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The success of premium Avatar and Alice in Wonderland screenings are finally factoring into multiplex ticket prices.
This morning's Wall Street Journal reveals that many of the country's top exhibitors -- including AMC, Regal (NYSE: RGC ) , and Carmike (Nasdaq: CKEC ) -- are quietly jacking up ticket prices for IMAX (Nasdaq: IMAX ) and 3-D screenings starting tomorrow.
I checked the online ticketing prices for my local AMC and the article is spot on. Disney's (NYSE: DIS ) 3-D version of Alice in Wonderland is going from $13 on Thursday to $15 on Friday. The conventional version remains a $10 ticket. This isn't just a weekend markup, either. Today's $3 difference continues as a $5 difference into next week.
The article checks into a few theaters, pointing out that IMAX prices will also be going up between $2 and $3 per person.
Will movie buffs pay? This remains to be seen, though shares of Regal, Carmike, and IMAX all opened nicely higher today.
There is at least one piece of anecdotal evidence that suggests that consumers will pay up. During Avatar's opening weekend, IMAX accounted for 13% of the country's box office receipts. It's an impressive sum when one considers that IMAX accounts for just 2% to 3% of screens showing James Cameron's sci-fi blockbuster.
The bigger number makes sense, since IMAX theaters tend to be larger and exhibitors are charging more. However, by the 10th weekend, News Corp.'s (Nasdaq: NWS ) Avatar took in 27% of that weekend's take. In other words, once crowds began to thin out at the traditional screenings, IMAX was still a hotbed of Pandora loving.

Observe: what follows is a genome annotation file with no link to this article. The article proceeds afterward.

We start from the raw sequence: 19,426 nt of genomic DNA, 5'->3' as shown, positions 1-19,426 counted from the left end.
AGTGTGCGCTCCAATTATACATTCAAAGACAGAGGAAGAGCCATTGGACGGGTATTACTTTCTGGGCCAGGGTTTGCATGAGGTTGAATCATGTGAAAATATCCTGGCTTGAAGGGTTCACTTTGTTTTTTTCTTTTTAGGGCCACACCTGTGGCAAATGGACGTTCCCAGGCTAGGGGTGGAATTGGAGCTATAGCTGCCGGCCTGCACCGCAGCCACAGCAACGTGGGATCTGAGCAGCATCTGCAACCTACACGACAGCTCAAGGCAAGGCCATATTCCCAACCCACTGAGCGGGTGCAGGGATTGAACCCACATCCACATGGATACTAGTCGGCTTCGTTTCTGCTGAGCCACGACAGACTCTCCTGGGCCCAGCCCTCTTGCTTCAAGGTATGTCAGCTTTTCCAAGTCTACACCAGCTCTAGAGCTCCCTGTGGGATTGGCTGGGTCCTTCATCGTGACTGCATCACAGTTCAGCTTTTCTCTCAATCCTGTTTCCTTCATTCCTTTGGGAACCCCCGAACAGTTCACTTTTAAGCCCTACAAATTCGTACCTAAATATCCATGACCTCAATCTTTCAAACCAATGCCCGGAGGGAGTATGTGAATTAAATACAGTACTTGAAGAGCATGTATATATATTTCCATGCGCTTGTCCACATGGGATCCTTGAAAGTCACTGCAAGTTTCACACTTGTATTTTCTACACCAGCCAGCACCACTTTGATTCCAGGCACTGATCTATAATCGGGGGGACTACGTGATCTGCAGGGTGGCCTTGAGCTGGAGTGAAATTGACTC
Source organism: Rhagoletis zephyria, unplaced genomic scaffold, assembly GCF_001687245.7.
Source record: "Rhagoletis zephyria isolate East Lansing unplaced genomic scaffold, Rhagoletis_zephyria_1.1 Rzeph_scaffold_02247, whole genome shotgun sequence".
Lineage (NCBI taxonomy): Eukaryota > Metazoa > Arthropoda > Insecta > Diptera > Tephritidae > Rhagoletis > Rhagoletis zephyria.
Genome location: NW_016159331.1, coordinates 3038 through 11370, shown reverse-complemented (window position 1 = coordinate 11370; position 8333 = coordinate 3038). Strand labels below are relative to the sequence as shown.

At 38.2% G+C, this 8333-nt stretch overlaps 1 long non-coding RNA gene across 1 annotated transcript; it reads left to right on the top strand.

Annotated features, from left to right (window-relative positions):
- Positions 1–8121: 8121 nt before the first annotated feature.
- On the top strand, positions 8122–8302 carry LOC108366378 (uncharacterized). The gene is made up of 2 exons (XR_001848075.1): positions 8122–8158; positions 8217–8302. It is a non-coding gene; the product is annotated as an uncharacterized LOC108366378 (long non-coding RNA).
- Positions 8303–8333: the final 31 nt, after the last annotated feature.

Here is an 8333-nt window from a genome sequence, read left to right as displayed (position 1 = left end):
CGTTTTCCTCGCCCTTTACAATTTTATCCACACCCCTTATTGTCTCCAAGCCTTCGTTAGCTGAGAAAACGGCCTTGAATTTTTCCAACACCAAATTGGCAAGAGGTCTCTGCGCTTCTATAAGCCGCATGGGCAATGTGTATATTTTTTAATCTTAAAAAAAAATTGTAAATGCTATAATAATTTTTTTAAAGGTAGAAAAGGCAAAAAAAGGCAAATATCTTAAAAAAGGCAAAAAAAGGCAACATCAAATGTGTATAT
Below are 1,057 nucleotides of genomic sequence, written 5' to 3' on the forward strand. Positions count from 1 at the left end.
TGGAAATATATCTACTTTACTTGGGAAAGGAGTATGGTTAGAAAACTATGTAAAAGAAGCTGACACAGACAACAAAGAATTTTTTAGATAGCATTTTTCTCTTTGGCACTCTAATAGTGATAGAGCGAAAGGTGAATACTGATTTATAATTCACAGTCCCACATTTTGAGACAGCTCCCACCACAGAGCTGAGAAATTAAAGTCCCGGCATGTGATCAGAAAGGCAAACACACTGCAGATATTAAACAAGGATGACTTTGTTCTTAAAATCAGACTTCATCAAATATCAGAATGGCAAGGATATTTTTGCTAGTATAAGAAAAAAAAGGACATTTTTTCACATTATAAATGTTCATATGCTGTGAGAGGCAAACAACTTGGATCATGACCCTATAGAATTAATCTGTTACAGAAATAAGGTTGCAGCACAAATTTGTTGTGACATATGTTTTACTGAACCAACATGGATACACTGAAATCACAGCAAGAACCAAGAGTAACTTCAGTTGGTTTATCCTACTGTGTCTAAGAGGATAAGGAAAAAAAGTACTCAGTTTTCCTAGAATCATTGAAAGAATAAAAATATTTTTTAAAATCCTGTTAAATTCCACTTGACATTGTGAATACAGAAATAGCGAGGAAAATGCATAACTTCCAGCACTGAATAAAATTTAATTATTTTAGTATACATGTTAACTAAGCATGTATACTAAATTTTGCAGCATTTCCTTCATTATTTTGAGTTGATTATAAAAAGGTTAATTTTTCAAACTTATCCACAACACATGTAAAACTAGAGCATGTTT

If audiences take to the new prices this would be huge for IMAX. It now has a greater stake in the ticket sales as a result of its joint-venture arrangements with exhibitors including AMC and Regal. Success will also likely generate even more orders for IMAX installations.
The timing of the hike isn't perfect for IMAX. Many screens will be switching out Alice in Wonderland for the DreamWorks Animation's (NYSE: DWA ) How to Train Your Dragon. Higher prices won't be popular, and many of the seats will be filled with cheaper children admissions. However, there is also symbolism in the timing.
After topping $10 billion in ticket sales for the first time ever last year -- and padded by a 5.5% spike in actual attendance before considering the impact of higher prices -- movie theaters are hot again. It's about time that exhibitors learn to train their dragons.
Are ticket prices getting out of control? Share your perspective in the comments box below.